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Joel’s Corner

Wednesday, July 11th, 2012
Joel is the consummate professional when it comes to government and politics, which has been his life for more than three decades. Joel joined the firm in 1998 after a decade as Deputy Director for AIPAC (the American Israel Public Affairs Committee), the pro-Israel lobby. During his tenure, he coordinated a network of key community leaders to lobby Members of Congress, monitored nationwide Senate and House elections, served as liaison to federal, state and local officials and oversaw fundraising and programming for major AIPAC contributors. Prior to that, he served as a senior housing official in the three Koch Administrations and was on the campaign staffs of presidential, senatorial and municipal candidates and successfully secured government and foundation grants for national and local not-for-profit service organizations. Joel coordinates government relations, development and political consulting operations for SAI clients, is a registered lobbyist with both NYC and NYS and serves as a confidante of elected officials and their staff.   Author :

Setting the Record Straight: an open letter-to-the-editor

Wednesday, July 11th, 2012

Dear Editor:

Rabbi Nosson Sherman’s comment in the June 28th FJJ issue, that Mayor Ed Koch went to Rav Moshe Feinstein’s levaya “since mayors must show their faces wherever there are large numbers of voters” is erroneous. As a former “special advisor” to the mayor during his 3 terms of office and active in every one of his campaigns, let me set the record straight on what happened so it is not repeated.

During the ’77 campaign, Koch paid a visit to the Lower East Side on Rosh Hashana during tashlich time and was walked around by local resident, William Rapfogel, then publisher of The Jewish People newspaper and now CEO of the Met Council on Jewish Poverty, and was looking forward to meeting the Rosh Yeshiva.( Rav Moshe, btw, was very emphatic about voting in elections as a hakaras hatov to this medina shel chesed.) Willie, who was also active in that campaign effort, explained to him that the world famous rabbi would perform tashlich during the week.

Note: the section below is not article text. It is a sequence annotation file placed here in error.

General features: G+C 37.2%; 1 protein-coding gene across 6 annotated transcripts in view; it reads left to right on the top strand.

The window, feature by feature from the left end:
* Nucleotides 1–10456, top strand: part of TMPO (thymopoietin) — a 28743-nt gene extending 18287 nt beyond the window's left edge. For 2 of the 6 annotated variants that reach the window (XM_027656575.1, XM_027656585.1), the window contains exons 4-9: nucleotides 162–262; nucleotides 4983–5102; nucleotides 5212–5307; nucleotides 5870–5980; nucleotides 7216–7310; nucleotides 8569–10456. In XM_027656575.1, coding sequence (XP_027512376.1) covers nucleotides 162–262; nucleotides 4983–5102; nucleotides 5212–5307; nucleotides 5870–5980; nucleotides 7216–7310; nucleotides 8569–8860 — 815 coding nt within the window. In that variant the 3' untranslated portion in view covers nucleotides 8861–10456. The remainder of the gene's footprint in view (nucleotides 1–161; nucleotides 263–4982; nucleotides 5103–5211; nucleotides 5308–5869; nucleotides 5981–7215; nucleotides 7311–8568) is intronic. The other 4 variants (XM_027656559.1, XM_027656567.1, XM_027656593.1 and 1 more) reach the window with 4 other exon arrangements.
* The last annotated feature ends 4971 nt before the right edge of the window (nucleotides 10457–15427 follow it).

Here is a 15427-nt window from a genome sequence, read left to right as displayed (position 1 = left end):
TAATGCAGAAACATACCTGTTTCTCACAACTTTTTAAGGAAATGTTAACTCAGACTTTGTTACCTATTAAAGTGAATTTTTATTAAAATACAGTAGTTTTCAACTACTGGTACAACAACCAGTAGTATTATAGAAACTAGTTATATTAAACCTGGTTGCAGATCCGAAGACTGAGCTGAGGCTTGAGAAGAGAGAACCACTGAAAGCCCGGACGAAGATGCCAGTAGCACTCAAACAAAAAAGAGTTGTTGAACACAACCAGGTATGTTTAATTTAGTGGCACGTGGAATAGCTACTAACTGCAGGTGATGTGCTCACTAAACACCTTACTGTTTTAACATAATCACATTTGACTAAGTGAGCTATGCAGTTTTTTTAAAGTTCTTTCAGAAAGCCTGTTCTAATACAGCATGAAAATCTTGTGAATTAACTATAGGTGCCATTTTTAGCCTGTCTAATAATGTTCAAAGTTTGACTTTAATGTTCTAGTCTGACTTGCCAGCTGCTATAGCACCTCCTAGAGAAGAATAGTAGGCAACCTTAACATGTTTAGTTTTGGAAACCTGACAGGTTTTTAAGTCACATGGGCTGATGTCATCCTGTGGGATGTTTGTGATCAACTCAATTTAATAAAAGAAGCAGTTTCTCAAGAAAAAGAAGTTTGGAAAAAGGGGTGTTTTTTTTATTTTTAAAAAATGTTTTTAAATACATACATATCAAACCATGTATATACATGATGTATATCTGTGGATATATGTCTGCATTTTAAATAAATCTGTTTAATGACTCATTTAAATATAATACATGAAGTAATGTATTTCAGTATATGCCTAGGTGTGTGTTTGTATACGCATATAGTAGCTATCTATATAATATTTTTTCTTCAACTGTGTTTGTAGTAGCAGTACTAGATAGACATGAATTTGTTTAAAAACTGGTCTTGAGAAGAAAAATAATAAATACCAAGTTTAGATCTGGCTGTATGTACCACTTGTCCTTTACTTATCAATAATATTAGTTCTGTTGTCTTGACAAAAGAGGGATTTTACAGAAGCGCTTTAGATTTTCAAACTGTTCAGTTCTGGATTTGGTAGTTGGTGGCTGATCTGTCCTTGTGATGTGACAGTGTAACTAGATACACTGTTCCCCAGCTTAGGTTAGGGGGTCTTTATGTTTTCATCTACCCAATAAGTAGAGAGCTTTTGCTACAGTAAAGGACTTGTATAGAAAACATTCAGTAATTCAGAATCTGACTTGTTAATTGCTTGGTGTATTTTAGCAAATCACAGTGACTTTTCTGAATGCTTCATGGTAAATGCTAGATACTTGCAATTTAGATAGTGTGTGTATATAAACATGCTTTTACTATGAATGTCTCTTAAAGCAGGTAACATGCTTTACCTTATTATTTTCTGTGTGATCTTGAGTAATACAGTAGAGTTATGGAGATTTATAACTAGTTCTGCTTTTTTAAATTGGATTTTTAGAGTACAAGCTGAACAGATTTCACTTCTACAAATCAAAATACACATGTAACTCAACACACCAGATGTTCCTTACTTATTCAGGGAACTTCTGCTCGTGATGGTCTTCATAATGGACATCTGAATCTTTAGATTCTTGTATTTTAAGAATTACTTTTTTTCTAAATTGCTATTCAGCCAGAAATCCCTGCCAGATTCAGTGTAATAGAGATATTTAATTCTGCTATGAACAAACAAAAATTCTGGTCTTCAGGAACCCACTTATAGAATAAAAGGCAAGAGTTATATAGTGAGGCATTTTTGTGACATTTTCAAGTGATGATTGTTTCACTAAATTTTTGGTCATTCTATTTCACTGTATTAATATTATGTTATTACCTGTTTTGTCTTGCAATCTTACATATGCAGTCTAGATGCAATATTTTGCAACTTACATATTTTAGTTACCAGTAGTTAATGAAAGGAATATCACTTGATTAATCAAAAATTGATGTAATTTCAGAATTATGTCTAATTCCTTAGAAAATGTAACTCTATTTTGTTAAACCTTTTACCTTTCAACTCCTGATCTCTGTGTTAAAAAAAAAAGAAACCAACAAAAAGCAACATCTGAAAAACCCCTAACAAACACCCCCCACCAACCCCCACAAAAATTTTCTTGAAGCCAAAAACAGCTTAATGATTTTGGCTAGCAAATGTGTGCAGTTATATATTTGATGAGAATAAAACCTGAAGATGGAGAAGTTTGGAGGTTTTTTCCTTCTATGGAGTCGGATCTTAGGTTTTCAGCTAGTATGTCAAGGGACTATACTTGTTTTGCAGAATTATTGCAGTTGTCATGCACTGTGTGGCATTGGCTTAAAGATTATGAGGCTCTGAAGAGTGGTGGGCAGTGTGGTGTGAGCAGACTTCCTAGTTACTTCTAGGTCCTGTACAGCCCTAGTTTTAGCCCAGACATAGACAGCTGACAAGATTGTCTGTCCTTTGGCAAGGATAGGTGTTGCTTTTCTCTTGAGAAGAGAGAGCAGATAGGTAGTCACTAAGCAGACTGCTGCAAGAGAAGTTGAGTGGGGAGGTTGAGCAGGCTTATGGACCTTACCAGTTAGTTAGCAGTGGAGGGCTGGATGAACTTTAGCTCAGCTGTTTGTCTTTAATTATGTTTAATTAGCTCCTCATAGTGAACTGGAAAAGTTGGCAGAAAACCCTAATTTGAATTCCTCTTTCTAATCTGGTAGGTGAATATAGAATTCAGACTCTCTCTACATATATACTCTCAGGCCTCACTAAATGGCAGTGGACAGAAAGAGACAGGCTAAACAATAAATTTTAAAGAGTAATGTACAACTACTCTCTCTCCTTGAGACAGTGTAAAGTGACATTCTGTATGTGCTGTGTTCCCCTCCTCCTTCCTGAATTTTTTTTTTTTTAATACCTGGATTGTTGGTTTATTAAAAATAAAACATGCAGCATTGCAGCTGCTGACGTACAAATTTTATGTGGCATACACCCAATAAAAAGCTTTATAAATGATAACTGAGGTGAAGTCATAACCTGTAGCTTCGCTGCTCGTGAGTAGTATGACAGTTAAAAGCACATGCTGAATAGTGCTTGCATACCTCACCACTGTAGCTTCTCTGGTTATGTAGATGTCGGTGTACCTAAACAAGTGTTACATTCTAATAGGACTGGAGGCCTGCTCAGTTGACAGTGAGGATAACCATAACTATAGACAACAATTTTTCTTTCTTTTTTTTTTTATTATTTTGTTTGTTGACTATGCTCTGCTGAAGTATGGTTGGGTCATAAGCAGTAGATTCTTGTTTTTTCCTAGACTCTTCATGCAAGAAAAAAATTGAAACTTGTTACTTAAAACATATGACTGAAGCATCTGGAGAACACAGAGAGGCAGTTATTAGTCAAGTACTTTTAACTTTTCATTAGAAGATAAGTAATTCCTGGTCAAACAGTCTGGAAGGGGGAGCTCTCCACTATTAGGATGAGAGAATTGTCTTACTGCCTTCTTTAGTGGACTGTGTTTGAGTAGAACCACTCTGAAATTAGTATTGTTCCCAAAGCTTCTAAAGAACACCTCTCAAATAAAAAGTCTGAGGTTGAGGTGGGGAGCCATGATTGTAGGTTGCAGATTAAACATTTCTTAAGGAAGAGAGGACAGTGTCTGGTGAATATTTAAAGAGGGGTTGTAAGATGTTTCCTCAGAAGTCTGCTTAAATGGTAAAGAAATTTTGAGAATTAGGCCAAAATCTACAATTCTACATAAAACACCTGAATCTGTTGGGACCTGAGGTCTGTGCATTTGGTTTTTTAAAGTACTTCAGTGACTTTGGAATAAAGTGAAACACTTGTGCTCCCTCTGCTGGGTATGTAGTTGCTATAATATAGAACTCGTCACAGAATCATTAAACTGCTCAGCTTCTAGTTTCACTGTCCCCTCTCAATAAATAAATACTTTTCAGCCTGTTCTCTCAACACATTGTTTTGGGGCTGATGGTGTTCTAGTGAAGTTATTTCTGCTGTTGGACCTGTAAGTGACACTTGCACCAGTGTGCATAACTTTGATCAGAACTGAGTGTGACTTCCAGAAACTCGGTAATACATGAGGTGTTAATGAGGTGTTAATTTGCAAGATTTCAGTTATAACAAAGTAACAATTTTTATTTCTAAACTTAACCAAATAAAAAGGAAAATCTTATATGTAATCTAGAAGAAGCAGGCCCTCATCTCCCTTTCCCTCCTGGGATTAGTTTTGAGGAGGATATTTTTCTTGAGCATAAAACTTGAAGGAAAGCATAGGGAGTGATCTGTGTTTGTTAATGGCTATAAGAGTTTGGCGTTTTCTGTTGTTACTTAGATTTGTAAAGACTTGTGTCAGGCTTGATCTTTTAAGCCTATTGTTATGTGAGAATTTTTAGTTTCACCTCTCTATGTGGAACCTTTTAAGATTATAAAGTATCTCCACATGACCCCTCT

Some years later, when Koch was sitting shiva for his father, Rav Moshe wanted to pay a shiva call but was too weak so Reb Heshy Jacob, LES askan and Hatzolah member, arranged for a phone call between the Rosh Yeshiva and the Mayor. Heshy, Willie and I were at Gracie Mansion when the pre-arranged call was made and the Rosh Yeshiva spoke with the mayor while Heshy translated. It was a short but warm conversation and the Mayor was extremely touched.

When Rav Moshe was niftar, Willie received a call from the Mayor’s Office asking if Koch should go. Logistics were pretty easy as the yeshiva was minutes from City Hall. Wiliie’s response was “think of Rabbi Feinstein as the Jewish world leader of this generation and if the mayor would go to someone of that stature from any other religion, he should do so for the rabbi.”

East Broadway was already closed off for the estimated 50,000 that were attending the funeral and I was assigned to meet the mayor at the Henry Street back entrance to the MTJ yeshiva. We entered without fanfare at the very beginning of the hespaydim and stayed throughout the entire funeral. No one outside knew he was there, though Rav Moshe Tendler, the RY’s eidim, did acknowledge that “even the Mayor of this city is here paying his respects.”

To make it seem as though a personal gesture of compassion was a campaign stop does not do justice to either the Rosh Yeshiva’s memory or Ed Koch’s decision to say goodbye to someone he actually admired.


Joel Schnur

Senior VP

Government Affairs/Public Relations

Schnur Associates, Inc.

1350 Avenue of the Americas

Suite 1200

New York, NY 10019

Tel. 212-489-0600 x204

Fax. 212-489-0203

  Author :


Wednesday, July 11th, 2012
[singlepic id=124 w=175 h=89 ]   Author : Schnur


Wednesday, July 11th, 2012

In a global environment where image and presence make a difference, you want an expert team on your side.

  Author : mitra